What you are attempting is next to impossible, especially with the underlying charges. The court obviously considered your reaching maturity during the continued duration of the NCO and still ordered it. But if attempted it's best to have a lawyer present your position. Also, since it's properly filed under his cause number, he may be required to be there and you should not serve him. His original lawyer would likely need to be there or someone in her stead b/c the prosecutor will need to be served and will strongly object. It's also a modification of his judgment and sentence paperwork and he has right to be present and be heard. If you hire the same lawyer who defended him that would be optimal. To file you need to contact the judicial assistant or bailiff to the judge to inquire when the judge hears motions. You'll need to note it up (court clerks can assist you). But service of interested parties is going to be an issue (to serve the prosecutor you simply go to the prosecutor's office with your notice of motion and any other documents or written motions you may have. They should stamp your copy to prove service). But you may want his treatment provider, for example, to be there to testify and you'll need to subpoena him. So as you can see it's a complicated and difficult procedure, best handled by counsel. Good luck.See question
A police officer called me last year stating that there were complaints from a relationship gone bad regarding vandalism of their home. Which i was living in at the time. The officer left me a message with contact info if I wanted to discuss. I di...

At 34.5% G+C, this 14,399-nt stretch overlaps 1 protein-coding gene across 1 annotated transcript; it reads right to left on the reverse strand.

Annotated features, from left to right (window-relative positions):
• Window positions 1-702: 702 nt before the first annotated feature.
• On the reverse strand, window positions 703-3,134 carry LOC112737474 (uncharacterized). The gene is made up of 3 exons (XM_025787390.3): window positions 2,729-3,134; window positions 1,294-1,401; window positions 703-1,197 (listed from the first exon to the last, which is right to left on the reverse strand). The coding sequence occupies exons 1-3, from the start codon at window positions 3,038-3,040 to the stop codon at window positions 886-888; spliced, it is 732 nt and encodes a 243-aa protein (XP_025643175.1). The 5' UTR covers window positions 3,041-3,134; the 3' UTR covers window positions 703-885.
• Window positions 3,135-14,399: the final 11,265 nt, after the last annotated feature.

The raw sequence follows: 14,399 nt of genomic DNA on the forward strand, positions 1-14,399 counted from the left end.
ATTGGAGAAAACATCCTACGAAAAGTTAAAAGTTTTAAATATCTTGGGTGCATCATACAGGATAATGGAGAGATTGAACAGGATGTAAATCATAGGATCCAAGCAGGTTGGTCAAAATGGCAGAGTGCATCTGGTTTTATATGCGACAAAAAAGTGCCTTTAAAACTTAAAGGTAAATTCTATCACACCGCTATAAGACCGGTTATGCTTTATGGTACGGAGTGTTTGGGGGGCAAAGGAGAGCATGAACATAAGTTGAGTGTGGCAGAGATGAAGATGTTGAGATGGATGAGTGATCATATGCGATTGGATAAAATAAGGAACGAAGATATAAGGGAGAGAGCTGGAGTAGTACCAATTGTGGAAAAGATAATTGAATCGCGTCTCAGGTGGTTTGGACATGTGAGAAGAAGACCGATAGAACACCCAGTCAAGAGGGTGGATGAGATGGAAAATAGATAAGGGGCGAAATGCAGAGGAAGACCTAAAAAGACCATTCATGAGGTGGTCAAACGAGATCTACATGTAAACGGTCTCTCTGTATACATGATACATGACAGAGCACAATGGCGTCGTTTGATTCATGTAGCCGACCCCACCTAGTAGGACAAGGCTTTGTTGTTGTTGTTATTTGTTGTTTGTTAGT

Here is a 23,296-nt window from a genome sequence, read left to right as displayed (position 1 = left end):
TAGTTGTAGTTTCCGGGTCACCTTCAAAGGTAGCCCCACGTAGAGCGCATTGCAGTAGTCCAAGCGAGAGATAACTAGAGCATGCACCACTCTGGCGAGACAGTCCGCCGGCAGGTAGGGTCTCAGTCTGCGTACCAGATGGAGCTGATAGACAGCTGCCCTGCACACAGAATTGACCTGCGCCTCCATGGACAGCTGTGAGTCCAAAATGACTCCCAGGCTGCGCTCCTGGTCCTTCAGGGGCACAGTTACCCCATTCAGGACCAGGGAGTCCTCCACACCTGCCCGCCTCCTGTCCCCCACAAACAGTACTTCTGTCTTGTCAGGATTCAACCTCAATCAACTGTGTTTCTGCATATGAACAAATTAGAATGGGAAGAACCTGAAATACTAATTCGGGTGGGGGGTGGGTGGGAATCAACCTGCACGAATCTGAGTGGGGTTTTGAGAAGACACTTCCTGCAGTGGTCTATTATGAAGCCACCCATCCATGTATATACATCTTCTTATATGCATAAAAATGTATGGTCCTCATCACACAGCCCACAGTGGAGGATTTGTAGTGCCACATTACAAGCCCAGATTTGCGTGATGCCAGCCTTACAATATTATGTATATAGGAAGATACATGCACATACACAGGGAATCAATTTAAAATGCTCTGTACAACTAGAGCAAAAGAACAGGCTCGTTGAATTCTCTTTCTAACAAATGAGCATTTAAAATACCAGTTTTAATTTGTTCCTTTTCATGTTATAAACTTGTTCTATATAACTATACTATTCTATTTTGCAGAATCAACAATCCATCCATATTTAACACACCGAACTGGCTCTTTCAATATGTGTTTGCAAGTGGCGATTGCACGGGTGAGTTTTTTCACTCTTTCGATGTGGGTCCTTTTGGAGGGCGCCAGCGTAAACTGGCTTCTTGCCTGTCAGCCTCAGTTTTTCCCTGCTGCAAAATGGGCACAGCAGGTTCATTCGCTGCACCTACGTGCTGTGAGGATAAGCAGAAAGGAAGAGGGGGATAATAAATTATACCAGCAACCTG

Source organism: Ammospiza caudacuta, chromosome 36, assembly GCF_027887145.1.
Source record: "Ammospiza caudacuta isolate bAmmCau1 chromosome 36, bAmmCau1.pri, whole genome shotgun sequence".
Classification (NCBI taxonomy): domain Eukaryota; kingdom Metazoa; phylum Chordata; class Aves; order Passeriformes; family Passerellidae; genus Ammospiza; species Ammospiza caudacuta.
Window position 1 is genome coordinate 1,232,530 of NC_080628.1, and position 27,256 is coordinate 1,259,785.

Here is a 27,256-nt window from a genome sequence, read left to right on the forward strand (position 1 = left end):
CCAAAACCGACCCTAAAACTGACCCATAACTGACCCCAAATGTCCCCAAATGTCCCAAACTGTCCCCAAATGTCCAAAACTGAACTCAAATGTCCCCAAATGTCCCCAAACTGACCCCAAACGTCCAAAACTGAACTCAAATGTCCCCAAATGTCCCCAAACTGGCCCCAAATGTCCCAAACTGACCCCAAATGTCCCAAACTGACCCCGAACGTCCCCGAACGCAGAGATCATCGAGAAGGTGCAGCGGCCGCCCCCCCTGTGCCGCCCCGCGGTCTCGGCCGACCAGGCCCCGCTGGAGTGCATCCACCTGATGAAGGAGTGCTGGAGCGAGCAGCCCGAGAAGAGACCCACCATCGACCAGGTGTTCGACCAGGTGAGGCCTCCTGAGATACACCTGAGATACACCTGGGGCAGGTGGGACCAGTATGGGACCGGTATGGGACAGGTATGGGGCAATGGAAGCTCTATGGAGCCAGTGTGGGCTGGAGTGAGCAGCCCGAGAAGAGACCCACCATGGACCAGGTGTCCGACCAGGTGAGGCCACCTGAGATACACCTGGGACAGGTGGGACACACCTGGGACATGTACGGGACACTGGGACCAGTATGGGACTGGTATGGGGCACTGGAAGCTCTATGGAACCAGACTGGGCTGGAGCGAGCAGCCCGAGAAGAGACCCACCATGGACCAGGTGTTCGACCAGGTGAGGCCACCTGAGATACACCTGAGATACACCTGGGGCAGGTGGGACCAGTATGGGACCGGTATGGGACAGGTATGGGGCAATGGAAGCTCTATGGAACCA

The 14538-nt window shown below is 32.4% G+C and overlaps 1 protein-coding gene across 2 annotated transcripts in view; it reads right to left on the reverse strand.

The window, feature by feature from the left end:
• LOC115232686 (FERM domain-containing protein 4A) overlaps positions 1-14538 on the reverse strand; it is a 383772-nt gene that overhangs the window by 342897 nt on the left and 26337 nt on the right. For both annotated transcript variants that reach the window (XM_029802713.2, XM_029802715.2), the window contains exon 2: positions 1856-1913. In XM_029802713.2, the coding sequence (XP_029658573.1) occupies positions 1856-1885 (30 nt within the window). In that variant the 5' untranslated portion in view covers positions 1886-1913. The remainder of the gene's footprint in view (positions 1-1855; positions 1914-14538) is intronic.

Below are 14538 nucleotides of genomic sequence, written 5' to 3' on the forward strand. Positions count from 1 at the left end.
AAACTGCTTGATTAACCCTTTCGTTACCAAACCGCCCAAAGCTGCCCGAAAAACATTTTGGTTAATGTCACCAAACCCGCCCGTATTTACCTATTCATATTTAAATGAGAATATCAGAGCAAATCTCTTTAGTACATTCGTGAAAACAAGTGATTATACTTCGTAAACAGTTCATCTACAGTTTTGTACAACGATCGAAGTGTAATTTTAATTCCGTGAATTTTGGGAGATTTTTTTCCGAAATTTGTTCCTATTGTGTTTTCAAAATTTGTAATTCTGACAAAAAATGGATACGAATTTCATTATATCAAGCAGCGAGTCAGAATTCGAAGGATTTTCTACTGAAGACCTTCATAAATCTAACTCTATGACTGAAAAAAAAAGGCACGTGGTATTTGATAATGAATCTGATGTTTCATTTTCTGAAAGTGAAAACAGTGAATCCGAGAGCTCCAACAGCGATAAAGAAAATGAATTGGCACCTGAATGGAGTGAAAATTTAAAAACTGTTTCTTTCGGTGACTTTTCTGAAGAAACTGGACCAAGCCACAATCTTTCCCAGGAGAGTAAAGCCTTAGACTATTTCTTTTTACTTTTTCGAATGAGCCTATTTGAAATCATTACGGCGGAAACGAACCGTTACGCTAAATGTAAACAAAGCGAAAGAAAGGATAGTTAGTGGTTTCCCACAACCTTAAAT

Are you still out of state? Usually courts do not extradite on misdemeanor warrants but if it affects your employment it should be quashed. I do not advise calling the officer who will use it against you that you left the area and try to get admissions or confessions from you. It's best to find out the public defender in the jurisdiction and talk to the receptionist who can research it online with access you don't have. You should inquire how to apply for a lawyer and he can send the documents to you to fill out if you are still away.You will have to appear to quash the warrant but since it's a misdemeanor and you've been out of state without knowledge of the warrant the court is likely to quash it and release you unless you have many failures to appear on other cases on your record. The court will understand the exercise of your fifth amendment rights (not calling the officer back) but the prosecutor probably won't and will try to use it improperly as a sign of guilt. That's illegal in a jury trial, for example, but they'll use anything they can to put you in jail or to set a bail. Be prepared with documentation of your out-of-state situation and lack of knowledge until the background check. Good luck.See question